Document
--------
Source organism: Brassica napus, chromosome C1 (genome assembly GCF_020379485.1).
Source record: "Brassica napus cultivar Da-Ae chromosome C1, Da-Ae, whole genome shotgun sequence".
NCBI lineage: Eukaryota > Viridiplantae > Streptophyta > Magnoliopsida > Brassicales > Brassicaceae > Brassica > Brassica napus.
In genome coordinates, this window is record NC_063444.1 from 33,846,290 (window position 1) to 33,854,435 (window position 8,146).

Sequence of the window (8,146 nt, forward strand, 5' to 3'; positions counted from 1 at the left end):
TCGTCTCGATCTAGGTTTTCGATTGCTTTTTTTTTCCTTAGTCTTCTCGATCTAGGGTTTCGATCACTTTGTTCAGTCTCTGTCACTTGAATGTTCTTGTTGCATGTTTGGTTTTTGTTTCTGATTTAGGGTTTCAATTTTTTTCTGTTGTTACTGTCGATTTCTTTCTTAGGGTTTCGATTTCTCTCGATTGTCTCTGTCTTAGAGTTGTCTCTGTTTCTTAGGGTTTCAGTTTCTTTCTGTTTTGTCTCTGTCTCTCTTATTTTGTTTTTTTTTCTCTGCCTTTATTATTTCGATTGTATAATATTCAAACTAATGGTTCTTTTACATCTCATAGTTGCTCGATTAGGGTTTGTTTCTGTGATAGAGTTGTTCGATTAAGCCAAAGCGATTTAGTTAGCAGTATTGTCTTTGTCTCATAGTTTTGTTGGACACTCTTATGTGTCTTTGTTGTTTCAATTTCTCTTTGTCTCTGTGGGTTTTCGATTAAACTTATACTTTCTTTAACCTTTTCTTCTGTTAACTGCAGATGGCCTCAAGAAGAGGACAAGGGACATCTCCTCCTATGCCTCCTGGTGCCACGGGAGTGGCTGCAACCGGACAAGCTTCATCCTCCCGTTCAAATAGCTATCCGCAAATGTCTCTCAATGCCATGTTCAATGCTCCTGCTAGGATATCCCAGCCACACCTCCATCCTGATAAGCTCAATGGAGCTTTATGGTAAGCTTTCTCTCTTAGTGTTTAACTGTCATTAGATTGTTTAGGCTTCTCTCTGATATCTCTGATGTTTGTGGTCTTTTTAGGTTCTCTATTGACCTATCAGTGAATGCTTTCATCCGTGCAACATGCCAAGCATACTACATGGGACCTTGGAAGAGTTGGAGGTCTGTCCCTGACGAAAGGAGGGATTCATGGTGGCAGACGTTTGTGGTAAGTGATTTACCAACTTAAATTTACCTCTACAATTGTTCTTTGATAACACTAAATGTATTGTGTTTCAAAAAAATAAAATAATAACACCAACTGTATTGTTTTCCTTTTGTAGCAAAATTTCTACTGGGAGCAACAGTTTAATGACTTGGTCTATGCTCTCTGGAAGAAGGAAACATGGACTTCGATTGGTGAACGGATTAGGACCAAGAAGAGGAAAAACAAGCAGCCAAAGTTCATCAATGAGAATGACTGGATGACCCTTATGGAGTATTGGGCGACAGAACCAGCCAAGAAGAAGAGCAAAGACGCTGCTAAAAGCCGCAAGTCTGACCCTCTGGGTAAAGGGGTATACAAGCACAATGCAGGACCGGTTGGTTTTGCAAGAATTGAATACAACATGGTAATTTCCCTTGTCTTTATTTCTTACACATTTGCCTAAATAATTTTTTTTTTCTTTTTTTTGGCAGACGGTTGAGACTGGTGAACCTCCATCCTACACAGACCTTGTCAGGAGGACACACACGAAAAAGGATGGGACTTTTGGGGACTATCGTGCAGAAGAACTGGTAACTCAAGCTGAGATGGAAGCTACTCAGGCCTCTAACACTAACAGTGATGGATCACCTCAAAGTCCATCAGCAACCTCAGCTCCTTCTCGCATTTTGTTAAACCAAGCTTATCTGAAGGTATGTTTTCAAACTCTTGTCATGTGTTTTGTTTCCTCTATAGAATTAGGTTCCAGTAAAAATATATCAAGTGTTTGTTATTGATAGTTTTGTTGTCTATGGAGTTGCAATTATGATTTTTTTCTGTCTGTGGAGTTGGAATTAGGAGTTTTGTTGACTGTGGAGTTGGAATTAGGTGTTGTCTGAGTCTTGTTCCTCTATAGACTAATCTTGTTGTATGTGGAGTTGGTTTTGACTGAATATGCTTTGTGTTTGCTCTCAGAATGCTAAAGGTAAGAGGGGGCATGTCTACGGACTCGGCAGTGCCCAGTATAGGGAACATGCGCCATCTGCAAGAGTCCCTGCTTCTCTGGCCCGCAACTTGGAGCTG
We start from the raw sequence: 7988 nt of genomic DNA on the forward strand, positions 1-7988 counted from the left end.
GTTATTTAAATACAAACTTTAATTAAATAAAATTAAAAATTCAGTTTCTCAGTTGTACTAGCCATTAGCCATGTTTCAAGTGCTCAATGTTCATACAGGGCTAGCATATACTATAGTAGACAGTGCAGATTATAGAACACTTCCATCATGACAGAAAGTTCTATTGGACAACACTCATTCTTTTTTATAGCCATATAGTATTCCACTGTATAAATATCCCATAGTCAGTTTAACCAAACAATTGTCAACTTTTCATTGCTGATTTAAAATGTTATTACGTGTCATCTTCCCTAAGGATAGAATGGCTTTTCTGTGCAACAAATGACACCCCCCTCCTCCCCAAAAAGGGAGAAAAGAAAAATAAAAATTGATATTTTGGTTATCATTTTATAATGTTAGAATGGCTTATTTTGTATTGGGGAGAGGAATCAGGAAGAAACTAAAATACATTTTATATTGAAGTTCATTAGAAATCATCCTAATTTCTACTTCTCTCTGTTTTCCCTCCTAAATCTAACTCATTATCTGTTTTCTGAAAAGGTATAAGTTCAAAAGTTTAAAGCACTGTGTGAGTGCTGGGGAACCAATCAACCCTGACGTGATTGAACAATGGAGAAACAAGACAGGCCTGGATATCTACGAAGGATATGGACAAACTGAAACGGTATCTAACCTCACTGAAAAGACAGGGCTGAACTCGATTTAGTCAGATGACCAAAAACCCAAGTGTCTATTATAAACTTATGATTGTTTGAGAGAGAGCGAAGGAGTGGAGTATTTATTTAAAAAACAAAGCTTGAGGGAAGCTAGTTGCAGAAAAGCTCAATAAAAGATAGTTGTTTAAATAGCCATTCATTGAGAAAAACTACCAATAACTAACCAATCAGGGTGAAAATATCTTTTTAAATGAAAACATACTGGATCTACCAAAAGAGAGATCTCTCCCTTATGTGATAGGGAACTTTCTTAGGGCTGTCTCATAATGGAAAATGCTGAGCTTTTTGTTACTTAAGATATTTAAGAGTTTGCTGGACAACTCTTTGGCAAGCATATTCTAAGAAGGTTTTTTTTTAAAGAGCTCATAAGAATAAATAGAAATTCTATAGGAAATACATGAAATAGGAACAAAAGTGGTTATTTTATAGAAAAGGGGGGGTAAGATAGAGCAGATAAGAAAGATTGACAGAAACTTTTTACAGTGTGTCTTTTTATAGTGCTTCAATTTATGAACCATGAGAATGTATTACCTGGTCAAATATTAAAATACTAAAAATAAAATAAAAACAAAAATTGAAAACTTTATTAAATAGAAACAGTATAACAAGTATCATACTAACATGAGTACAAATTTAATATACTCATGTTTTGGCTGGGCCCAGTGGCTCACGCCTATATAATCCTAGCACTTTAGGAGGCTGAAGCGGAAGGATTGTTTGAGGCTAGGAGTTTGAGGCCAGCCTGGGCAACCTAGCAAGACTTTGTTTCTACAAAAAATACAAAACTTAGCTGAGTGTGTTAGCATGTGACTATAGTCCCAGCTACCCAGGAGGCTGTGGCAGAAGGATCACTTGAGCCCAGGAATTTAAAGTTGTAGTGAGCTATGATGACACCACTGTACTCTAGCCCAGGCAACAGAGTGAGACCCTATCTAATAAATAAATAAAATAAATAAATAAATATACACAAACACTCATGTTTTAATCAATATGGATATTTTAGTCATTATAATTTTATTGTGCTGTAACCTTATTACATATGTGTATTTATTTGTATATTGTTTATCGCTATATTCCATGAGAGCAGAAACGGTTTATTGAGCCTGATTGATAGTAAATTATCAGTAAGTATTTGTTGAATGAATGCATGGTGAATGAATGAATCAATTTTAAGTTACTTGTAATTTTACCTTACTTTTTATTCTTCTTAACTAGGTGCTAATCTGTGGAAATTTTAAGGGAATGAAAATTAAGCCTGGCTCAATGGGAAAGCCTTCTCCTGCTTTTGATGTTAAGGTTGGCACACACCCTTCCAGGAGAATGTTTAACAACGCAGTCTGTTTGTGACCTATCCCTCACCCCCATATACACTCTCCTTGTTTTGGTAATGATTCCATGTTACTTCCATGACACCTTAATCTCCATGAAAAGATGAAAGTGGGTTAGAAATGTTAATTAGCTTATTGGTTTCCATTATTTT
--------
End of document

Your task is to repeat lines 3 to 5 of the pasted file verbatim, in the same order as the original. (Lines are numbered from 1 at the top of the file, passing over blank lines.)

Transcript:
NCBI lineage: Eukaryota > Viridiplantae > Streptophyta > Magnoliopsida > Brassicales > Brassicaceae > Brassica > Brassica napus.
In genome coordinates, this window is record NC_063444.1 from 33,846,290 (window position 1) to 33,854,435 (window position 8,146).

Sequence of the window (8,146 nt, forward strand, 5' to 3'; positions counted from 1 at the left end):